NABOKV-L post 0023085, Fri, 20 Jul 2012 02:47:57 +0000

Re: Fw: [NABOKV-L] Pale Fire Commentary on Line 130
Yes, great finds and prompts, Barrie, including Hernani and rippleson stillicides.
Perhaps we should be wary, though, of treating everything as entirely consistent at every level. N wants the curious reader to look up Hardy's "Friends Beyond," so has to have K drop the clue, which if taken as a clue to K's character would suggest a knowledge of English poetry quite different from that implied in the blunder of K's gloss on "between Goldsworth and Wordsmith" ("a witty exchange of syllables invoking the two masters of the heroic couplet"), a blunder that clearly does have characterizing K as a key purpose. Perhaps K's knowledge and precise memory of Hardy's poem does much less to indicate his "real" past, or his present state of knowledge of English poetry, than to direct our attention elsewhere where N wants it directed.
In the gloss to "bounced a ball or swung a bat" the immediate purpose is to characterize K's comic inopportune self-promotion ("Frankly I too") and his acquaintance only with the British part of the Anglophone world ("soccer and cricket") and not with the customs of the world of the American poet he is supposed to be glossing: as a scholar, then, he is not quite as ignorant as Conmal as translator, although their limits lie in the same direction, and of course he has even graver psychological defects as a editor and annotator. His then listing the other sports, aristocratic, northern, or intimately and sweatily male, in the rest of that first sentence in the note to l. 130, rapidly takes the character-centered humor down other corridors in the Dedalian funhouse. His "Frankly I too never excelled," coming from such an egotist, need not disclose much about his "actual" skill level (while we entertain the idea of C's Zemblan past as true); it may be taken to imply, when that layer of “truth” starts to show another reality through it, only that K fantasizes that the future Charles the Beloved could repeatedly have engaged in soccer and cricket, sports that K with his reading in British fiction of the period of Prisoner of Zenda has mistakenly assumed to be standard across the Anglophone world. And as Barrie's comments make us realize (makes me realize and imagine for the first time), these two sports are comically and deliciously inappropriate for any "actual" Zembla.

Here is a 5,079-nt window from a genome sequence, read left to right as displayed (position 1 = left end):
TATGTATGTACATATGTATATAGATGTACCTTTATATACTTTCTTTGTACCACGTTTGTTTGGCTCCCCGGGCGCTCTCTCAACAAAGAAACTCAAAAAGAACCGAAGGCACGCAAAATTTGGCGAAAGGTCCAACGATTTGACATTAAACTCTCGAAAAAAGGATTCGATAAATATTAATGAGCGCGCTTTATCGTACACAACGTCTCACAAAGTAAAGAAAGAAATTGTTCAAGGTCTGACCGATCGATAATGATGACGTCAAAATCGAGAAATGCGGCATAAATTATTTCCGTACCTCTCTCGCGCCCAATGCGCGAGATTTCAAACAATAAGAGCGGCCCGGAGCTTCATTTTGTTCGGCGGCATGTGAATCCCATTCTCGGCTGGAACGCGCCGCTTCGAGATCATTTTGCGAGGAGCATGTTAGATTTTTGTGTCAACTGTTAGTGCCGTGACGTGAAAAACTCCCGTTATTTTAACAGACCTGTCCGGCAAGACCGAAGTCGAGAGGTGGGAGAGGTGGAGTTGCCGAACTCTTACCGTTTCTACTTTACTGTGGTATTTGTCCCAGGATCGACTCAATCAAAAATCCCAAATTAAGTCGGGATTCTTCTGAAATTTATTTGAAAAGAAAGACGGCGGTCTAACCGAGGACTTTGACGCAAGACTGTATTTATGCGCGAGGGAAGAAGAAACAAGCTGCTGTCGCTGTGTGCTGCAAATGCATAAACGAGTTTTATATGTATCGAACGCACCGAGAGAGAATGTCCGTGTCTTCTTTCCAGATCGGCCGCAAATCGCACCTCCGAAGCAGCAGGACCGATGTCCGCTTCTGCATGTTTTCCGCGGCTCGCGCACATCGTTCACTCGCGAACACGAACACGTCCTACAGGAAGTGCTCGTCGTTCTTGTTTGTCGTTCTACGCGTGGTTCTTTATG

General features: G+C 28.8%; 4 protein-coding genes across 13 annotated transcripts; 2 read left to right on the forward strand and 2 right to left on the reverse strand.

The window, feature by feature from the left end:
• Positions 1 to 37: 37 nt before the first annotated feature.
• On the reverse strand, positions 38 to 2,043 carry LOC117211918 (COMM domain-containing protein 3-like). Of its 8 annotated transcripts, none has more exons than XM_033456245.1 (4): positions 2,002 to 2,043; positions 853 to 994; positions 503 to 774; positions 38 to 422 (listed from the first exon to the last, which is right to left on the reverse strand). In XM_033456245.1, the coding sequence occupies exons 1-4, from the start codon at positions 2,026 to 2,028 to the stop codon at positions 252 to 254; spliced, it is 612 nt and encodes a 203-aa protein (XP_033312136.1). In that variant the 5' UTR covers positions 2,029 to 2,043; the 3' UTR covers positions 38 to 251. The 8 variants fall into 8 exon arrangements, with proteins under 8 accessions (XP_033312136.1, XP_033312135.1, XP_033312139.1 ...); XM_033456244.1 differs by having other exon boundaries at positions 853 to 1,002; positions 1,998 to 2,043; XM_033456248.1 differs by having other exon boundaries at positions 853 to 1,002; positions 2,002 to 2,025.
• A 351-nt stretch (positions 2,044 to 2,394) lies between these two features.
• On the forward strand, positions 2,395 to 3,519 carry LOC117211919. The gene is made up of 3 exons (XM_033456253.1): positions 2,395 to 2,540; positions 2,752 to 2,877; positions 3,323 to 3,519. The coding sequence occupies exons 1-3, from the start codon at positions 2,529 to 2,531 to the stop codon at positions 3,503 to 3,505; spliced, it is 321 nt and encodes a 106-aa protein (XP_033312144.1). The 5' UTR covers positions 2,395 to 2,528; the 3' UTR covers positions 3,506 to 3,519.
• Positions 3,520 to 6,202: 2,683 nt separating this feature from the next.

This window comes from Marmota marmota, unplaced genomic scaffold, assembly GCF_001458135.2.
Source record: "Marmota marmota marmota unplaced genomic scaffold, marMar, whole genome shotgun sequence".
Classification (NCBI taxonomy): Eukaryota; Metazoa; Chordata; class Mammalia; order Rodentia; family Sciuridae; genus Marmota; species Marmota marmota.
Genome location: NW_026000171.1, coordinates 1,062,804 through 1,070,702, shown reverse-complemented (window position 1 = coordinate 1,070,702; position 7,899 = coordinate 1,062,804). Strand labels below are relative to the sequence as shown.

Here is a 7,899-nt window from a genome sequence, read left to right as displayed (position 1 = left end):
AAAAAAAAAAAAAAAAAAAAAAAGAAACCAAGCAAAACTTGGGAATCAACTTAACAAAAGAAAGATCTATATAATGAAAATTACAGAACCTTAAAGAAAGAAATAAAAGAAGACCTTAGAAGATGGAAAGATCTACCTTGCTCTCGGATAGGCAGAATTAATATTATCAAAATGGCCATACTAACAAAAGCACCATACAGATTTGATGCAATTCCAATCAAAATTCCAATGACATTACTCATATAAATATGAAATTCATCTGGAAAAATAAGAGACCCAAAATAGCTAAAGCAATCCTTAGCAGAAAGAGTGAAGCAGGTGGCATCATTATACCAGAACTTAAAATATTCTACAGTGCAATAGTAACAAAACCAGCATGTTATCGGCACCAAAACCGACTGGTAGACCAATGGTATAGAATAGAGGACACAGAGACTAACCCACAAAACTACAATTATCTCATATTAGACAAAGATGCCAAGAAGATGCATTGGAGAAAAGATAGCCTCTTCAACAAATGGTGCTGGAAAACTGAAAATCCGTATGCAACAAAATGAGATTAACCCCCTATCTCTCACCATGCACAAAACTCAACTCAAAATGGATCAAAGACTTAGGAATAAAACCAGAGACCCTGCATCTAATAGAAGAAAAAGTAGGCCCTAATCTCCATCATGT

As for "soccer": if VN played it at Cambridge as a college blue, he would hardly have thought of it as working-class in England (although he did play with factory hands in Germany at the beginning of the 1930s). Since he didn't live in England after 1922, it's hardly surprising that he would not have picked up the 1950s-1960s British switch from “soccer” to “(association) football” in a book he wrote in 1961, especially in characterizing someone like K whose exposure to English culture is indirect and dates back to the 1920s and 1930s.
Brian Boyd
On 19/07/2012, at 7:13 PM, Barrie Akin wrote:

Thanks everyone!

I did appreciate that Shade was referring to basketball and baseball in line 130 (see my parenthesis concerning the incongruity of Kinbote's commentary on the line). My interest was with Kinbote's/VN's reasons for referring to other sports. We all know that Kinbote hijacks the poem throughout the commentary and twists it to his own ends - but why precisely is clearly a complex question and will vary from line to line.

What interests me here is VN's particular purpose here and the extent to which it was shaped by his own experience - hence my musings as to the class related issues.

I am grateful to Anthony Stadlen for his comments. I went through the same thought process but (please forgive the presumption) went a little further. I don't doubt that his schoolboy usage in the 50s was soccer and rugger based. So was mine in the early 60s. But he was a child and I was a child. He was addressed by games masters who were speaking to children. When I read reports in The Times of football matches in The early 60s (always one day late) they were under the byline "by our association football correspondent". It was perhaps wrong of me to say 'slang' - perhaps I should have said that "soccer" was falling out of mainstream spoken use (certainly in the circles I moved in) and was not the preferred written form.

But that's only my opinion.

By the way, has anyone noticed that in Hardy's "Friends Beyond" we get both "ripples" and "cave" in the same line as to"stillicide" - hence presumably the Rippleson caves?

Barrie Akin

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Subject: [NABOKV-L] Fw: [NABOKV-L] Pale Fire Commentary on Line 130
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